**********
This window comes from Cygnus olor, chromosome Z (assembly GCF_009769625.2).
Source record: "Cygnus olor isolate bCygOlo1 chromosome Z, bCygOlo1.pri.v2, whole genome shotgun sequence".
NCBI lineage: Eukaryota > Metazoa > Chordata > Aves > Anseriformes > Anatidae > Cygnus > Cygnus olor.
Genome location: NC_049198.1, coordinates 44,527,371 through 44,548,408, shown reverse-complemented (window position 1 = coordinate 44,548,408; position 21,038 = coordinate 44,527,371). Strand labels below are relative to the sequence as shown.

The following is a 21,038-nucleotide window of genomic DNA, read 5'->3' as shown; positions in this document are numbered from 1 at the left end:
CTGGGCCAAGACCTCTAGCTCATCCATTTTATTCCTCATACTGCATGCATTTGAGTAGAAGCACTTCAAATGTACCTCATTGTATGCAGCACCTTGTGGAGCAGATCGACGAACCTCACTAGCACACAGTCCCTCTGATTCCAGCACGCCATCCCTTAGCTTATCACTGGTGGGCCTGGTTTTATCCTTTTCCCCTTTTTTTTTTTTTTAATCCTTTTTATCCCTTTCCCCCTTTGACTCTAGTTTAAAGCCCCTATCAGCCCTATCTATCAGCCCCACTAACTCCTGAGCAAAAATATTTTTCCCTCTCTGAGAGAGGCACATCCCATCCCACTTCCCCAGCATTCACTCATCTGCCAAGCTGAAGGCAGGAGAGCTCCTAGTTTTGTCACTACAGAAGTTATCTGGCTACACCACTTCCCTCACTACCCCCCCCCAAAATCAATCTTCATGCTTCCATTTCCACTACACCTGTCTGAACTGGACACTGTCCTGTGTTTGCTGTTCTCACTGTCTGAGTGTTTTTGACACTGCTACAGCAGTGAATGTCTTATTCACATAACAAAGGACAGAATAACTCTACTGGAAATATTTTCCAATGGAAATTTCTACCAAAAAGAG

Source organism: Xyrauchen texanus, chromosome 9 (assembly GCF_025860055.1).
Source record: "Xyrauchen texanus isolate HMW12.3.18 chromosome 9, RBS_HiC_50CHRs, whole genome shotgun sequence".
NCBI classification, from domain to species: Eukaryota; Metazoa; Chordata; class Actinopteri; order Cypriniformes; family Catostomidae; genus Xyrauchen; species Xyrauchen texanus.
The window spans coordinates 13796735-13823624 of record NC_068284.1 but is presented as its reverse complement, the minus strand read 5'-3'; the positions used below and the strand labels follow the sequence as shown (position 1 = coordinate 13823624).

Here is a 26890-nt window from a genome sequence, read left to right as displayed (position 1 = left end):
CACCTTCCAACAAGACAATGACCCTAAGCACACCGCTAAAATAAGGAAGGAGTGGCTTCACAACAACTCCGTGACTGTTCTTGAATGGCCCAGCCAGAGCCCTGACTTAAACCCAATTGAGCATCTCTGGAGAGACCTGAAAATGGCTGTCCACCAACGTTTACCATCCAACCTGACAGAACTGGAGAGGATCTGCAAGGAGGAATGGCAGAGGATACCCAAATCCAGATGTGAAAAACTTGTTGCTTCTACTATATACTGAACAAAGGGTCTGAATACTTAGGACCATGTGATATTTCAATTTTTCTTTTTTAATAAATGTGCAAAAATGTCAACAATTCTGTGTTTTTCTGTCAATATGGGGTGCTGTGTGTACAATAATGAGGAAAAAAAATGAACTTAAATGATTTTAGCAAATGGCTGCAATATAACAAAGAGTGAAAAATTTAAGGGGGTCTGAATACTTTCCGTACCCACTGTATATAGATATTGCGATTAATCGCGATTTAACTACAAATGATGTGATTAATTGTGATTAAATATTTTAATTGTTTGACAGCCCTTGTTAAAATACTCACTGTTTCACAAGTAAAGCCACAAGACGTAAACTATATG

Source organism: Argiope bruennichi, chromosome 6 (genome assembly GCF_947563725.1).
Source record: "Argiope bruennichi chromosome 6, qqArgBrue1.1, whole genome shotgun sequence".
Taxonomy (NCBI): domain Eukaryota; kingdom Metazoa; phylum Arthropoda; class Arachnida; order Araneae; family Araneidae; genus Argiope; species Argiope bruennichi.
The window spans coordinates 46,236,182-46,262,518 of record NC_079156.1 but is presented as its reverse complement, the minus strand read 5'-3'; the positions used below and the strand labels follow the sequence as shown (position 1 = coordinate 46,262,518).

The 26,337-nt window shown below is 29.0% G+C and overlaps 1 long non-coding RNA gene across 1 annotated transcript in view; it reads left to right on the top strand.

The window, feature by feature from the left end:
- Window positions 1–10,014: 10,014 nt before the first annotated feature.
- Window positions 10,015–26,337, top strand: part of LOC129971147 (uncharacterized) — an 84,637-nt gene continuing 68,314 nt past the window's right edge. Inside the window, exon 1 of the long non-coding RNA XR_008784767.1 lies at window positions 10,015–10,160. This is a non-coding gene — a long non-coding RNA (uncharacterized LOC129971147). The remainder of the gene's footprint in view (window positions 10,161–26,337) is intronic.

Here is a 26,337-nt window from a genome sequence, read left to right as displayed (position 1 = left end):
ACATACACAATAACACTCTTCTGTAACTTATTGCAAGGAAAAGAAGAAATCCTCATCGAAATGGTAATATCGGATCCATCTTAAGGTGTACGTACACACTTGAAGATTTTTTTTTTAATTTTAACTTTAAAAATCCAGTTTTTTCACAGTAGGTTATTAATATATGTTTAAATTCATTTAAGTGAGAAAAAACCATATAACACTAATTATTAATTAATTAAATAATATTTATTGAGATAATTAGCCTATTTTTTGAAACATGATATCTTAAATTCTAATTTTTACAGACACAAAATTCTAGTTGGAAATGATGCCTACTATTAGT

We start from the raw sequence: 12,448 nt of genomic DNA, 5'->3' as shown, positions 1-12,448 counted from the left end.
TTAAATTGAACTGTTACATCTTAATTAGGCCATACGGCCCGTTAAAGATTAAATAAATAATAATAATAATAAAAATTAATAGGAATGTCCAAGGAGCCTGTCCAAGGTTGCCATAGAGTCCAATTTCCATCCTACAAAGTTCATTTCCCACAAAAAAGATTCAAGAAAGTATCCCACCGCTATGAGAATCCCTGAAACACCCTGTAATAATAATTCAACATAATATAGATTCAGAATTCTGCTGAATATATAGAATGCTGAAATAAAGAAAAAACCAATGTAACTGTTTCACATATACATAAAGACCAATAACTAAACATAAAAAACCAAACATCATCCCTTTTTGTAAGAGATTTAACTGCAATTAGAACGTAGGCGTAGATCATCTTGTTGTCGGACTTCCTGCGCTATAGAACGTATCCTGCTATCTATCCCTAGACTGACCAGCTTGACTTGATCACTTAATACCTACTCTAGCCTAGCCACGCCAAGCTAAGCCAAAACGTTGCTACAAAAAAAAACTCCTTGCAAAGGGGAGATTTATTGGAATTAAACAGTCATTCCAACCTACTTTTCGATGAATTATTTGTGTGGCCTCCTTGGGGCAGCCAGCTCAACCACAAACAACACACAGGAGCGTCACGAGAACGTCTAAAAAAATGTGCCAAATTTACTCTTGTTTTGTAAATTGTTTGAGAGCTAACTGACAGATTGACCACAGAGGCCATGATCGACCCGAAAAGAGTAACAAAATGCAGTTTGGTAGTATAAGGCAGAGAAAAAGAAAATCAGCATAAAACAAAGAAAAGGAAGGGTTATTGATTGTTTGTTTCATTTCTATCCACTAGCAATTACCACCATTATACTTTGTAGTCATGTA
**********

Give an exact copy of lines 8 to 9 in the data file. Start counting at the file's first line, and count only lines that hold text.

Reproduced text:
Source record: "Xyrauchen texanus isolate HMW12.3.18 chromosome 9, RBS_HiC_50CHRs, whole genome shotgun sequence".
NCBI classification, from domain to species: Eukaryota; Metazoa; Chordata; class Actinopteri; order Cypriniformes; family Catostomidae; genus Xyrauchen; species Xyrauchen texanus.